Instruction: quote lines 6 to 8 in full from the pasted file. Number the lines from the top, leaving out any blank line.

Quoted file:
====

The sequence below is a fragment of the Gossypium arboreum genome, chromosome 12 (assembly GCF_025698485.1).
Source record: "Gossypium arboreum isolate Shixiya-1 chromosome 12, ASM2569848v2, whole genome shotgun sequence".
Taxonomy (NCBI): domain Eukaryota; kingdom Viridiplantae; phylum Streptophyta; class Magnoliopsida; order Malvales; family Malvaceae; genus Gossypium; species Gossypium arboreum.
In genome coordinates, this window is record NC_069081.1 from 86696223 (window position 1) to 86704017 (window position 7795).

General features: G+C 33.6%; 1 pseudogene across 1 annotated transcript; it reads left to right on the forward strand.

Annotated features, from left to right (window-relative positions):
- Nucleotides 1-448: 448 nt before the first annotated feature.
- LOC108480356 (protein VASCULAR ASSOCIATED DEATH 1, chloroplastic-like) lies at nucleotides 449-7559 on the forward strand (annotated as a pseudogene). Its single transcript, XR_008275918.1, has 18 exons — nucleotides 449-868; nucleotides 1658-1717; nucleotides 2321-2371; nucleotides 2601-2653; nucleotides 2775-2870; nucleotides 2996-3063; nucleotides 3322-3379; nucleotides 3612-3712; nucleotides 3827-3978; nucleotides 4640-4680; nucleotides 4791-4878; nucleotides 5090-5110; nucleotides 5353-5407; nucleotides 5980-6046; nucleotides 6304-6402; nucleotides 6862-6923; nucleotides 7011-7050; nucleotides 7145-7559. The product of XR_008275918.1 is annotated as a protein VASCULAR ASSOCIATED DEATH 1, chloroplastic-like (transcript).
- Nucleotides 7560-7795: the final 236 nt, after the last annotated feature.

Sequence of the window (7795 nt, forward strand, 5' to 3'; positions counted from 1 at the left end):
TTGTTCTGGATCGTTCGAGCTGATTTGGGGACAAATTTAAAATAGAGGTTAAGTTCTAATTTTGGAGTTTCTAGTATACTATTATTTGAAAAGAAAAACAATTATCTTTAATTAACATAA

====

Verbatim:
Annotated features, from left to right (window-relative positions):
- Nucleotides 1-448: 448 nt before the first annotated feature.
- LOC108480356 (protein VASCULAR ASSOCIATED DEATH 1, chloroplastic-like) lies at nucleotides 449-7559 on the forward strand (annotated as a pseudogene). Its single transcript, XR_008275918.1, has 18 exons — nucleotides 449-868; nucleotides 1658-1717; nucleotides 2321-2371; nucleotides 2601-2653; nucleotides 2775-2870; nucleotides 2996-3063; nucleotides 3322-3379; nucleotides 3612-3712; nucleotides 3827-3978; nucleotides 4640-4680; nucleotides 4791-4878; nucleotides 5090-5110; nucleotides 5353-5407; nucleotides 5980-6046; nucleotides 6304-6402; nucleotides 6862-6923; nucleotides 7011-7050; nucleotides 7145-7559. The product of XR_008275918.1 is annotated as a protein VASCULAR ASSOCIATED DEATH 1, chloroplastic-like (transcript).